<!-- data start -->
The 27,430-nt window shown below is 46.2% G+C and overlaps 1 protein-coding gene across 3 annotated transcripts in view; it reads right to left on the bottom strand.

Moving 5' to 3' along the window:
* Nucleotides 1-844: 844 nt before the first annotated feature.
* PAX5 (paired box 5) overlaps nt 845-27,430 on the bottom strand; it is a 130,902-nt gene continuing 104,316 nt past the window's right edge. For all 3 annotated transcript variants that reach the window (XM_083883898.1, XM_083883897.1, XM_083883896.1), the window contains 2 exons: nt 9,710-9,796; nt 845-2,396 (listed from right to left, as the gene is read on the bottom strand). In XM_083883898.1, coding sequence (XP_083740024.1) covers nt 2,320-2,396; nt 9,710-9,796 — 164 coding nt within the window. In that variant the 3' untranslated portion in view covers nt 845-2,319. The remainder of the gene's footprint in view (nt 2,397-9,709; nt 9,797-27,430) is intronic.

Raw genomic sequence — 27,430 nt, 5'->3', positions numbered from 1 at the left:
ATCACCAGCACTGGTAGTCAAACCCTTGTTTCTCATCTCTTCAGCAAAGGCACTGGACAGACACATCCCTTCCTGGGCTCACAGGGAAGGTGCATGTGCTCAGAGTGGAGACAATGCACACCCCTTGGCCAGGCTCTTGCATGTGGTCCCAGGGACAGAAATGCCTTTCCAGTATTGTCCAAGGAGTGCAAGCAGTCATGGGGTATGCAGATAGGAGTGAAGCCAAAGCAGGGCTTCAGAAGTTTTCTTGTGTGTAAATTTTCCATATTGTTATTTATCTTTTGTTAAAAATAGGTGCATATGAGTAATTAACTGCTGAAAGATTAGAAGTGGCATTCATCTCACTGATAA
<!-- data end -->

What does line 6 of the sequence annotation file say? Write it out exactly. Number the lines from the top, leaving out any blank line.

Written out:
ATCACCAGCACTGGTAGTCAAACCCTTGTTTCTCATCTCTTCAGCAAAGGCACTGGACAGACACATCCCTTCCTGGGCTCACAGGGAAGGTGCATGTGCTCAGAGTGGAGACAATGCACACCCCTTGGCCAGGCTCTTGCATGTGGTCCCAGGGACAGAAATGCCTTTCCAGTATTGTCCAAGGAGTGCAAGCAGTCATGGGGTATGCAGATAGGAGTGAAGCCAAAGCAGGGCTTCAGAAGTTTTCTTGTGTGTAAATTTTCCATATTGTTATTTATCTTTTGTTAAAAATAGGTGCATATGAGTAATTAACTGCTGAAAGATTAGAAGTGGCATTCATCTCACTGATAA